I’ve always had a curious affection for George Hoellering’s 1951 film adaptation of T.S. Eliot’s verse play Murder in the Cathedral. Eliot composed it as a stage play in 1935, with the first performance taking place on June 15th that year in the Chapter House of Canterbury Cathedral, in every way an appropriate location for the production. As is well known, Eliot’s play deals with the murder of Archbishop Thomas Becket by four knights in 1170 at the Canterbury Cathedral. This crime was committed at the behest of King Henry II, who was seeking both to establish his own authority on a higher scale and to break ties with the Papacy in Rome. Eliot’s play uses a great deal of material written by one Edward Grim, who saw the actual assassination of Becket in person, and was even wounded during the attack.
The first production at Canterbury Cathedral featured actor Robert Speaight as Becket, which then was transferred to London’s Mercury Theatre in Notting Hill Gate for a modest run, with Speaight reprising his leading role. As many have noted, the main theme of Eliot’s play is the power of resistance to authority that one believes to be either corrupt or fraudulent. Since Eliot wrote the work in the shadow of Hitler’s rise to power in 1933, there can be little doubt that he had the usurping forces of fascism in mind as he composed Murder in the Cathedral. It’s a superb accomplishment as a text, and requires a minimum of dramatic translation for the stage: it is essentially performed as a series of tableaux, and so eloquent is Eliot’s text that it needs little more in the way of staging or blocking.
Subsequent stage productions included Robert Donat’s turn as Becket in an Old Vic production directed by Robert Helpmann in 1953; a 1971 New York stage version with Dark Shadows alumnus Jonathan Frid in the title role; a Royal Shakespeare Company version in 1972 starring Hammer Films regular Richard Pasco as Becket; and most recently in 2014 at St. Bartholomew-the-Great Church in London, testifying to the continual appeal of Eliot’s work. Murder in the Cathedral also served as source material for one of the very first experimental television broadcasts: the 1936 BBC presentation of the play directed by George More O’Ferrall, which according to Kenneth Baily (who witnessed the transmission on television) included “the earliest recollection I have of a really inspired use of the close-up in television drama”.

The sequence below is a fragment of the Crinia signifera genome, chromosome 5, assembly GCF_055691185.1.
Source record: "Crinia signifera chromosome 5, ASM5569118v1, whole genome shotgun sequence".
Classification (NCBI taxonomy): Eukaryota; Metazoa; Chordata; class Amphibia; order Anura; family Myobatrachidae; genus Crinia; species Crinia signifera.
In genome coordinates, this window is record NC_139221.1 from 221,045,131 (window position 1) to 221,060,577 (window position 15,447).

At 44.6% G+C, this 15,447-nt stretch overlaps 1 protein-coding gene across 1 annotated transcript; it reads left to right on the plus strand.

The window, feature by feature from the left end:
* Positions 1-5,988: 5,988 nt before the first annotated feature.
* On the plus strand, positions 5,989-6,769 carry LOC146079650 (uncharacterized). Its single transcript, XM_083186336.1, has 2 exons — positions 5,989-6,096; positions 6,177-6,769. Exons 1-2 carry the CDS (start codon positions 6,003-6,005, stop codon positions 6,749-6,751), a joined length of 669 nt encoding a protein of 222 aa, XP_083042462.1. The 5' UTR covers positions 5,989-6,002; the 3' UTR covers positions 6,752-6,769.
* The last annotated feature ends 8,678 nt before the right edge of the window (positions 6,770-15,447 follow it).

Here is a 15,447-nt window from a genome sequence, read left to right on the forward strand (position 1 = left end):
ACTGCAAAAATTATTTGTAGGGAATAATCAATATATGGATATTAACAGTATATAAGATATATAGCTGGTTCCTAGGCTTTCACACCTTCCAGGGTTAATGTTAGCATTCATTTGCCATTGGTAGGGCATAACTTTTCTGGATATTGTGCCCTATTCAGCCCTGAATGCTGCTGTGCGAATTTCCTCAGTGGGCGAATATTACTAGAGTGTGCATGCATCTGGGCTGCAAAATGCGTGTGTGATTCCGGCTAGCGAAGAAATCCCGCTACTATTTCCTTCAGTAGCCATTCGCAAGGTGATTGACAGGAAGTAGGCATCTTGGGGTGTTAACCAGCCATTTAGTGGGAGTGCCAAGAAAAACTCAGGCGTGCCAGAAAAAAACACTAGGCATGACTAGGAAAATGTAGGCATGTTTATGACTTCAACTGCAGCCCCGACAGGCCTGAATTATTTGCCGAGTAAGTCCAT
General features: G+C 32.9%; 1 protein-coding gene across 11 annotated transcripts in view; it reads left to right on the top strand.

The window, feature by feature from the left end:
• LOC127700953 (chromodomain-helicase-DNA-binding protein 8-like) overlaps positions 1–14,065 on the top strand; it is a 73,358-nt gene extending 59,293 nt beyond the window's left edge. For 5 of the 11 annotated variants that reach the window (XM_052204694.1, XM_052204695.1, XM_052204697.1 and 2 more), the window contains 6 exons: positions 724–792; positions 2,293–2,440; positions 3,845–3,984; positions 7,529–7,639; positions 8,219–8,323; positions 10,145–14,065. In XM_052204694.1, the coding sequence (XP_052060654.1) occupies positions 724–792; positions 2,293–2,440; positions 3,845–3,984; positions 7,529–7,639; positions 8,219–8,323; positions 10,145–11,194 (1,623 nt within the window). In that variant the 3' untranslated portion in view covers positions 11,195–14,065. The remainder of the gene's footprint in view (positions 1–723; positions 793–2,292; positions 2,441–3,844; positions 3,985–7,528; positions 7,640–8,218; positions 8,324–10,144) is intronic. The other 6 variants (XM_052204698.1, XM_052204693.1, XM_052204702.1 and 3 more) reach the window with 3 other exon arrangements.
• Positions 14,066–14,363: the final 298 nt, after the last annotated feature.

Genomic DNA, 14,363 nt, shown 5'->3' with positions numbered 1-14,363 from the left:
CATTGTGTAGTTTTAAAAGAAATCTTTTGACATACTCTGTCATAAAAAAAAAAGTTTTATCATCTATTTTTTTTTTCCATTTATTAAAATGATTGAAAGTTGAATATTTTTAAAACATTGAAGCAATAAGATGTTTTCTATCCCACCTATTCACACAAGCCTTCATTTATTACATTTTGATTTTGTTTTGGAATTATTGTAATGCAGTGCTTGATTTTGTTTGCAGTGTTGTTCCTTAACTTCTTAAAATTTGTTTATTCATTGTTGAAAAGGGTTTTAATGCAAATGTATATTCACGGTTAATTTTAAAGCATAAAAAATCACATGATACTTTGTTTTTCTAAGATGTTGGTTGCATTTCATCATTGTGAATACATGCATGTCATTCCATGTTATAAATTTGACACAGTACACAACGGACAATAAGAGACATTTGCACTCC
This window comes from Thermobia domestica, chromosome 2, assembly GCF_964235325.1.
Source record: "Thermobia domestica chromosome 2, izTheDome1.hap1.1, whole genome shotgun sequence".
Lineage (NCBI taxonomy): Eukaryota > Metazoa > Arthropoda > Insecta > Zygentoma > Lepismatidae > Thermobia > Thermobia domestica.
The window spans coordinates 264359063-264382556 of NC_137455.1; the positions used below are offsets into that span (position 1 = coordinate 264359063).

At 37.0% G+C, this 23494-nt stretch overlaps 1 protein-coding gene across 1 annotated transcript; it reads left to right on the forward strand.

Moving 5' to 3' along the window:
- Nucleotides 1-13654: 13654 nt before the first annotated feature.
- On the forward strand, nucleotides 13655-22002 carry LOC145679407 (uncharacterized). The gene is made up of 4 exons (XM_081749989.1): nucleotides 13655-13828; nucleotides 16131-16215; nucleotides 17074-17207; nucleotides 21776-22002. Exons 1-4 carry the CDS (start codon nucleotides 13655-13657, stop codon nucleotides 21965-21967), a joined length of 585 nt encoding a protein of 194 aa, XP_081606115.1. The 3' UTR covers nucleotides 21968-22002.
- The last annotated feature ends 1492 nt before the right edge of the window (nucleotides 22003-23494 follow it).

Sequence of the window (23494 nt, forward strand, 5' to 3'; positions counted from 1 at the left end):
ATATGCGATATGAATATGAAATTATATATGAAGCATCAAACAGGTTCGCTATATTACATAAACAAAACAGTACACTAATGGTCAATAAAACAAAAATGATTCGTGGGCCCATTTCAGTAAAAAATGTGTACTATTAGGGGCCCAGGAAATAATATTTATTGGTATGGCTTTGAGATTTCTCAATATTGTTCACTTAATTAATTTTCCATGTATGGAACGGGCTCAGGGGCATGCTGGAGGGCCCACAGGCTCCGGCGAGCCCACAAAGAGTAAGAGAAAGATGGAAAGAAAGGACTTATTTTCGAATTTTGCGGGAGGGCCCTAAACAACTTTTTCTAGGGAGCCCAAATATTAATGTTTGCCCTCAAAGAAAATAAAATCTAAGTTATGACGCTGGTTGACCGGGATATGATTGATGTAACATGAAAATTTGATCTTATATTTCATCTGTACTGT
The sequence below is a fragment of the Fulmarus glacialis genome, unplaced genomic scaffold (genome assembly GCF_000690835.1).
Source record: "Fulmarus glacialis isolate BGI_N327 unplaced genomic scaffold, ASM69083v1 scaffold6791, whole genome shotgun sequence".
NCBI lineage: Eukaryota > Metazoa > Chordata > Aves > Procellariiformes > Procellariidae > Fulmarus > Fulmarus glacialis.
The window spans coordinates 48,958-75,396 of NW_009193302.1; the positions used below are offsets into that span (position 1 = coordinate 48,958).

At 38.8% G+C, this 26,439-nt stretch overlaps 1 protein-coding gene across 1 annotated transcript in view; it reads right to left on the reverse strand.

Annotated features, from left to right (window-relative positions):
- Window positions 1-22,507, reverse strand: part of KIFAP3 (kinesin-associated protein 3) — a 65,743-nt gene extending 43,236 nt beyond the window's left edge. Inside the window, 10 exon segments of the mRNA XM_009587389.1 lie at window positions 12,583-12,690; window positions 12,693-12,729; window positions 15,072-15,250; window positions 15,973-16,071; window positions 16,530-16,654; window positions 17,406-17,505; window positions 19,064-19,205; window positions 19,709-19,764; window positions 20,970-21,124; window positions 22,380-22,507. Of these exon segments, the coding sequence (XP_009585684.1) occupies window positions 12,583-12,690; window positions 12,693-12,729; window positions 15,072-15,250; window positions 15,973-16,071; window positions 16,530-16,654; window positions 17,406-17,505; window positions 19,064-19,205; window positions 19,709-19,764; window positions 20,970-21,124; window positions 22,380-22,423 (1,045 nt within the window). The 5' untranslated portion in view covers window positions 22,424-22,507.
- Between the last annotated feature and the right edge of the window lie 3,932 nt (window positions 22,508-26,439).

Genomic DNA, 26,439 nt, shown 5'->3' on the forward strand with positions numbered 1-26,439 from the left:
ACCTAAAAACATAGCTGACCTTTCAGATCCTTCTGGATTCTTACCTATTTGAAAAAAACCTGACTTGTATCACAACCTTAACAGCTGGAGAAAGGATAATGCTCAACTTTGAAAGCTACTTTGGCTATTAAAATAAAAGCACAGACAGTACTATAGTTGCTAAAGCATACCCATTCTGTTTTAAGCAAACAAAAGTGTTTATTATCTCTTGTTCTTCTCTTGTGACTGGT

But there the matter of a visual translation of Eliot’s work rested, until George Hoellering. He was an Austro-Hungarian filmmaker and entrepreneur who had fled the continent in 1936 to escape the Nazi onslaught, with only a handful of films to his credit. Hoellering brought Murder in the Cathedral to the screen in what was clearly a ‘passion project,’ with Eliot’s full help and participation. Hoellering’s previous films, included the 1936 movie Life on the Hortobagy (a slightly fictionalised feature documentary centering on the everyday life of Hungarian peasants) and the 1944 British-made shorts Tyre Economy (of which the title says all) and Message from Canterbury (essentially an ode to Canterbury Cathedral, centering on a sermon delivered by the Archbishop of Canterbury, Dr. William Temple). Along with 1950’s Shapes and Forms (an experiment in light and shadow using sculptures in the collection of the Institute of Contemporary Arts), these are all apprentice work, created with varying degrees of success.
As The New York Times’ critic Frank Nugent wrote of Life on the Hortobagy,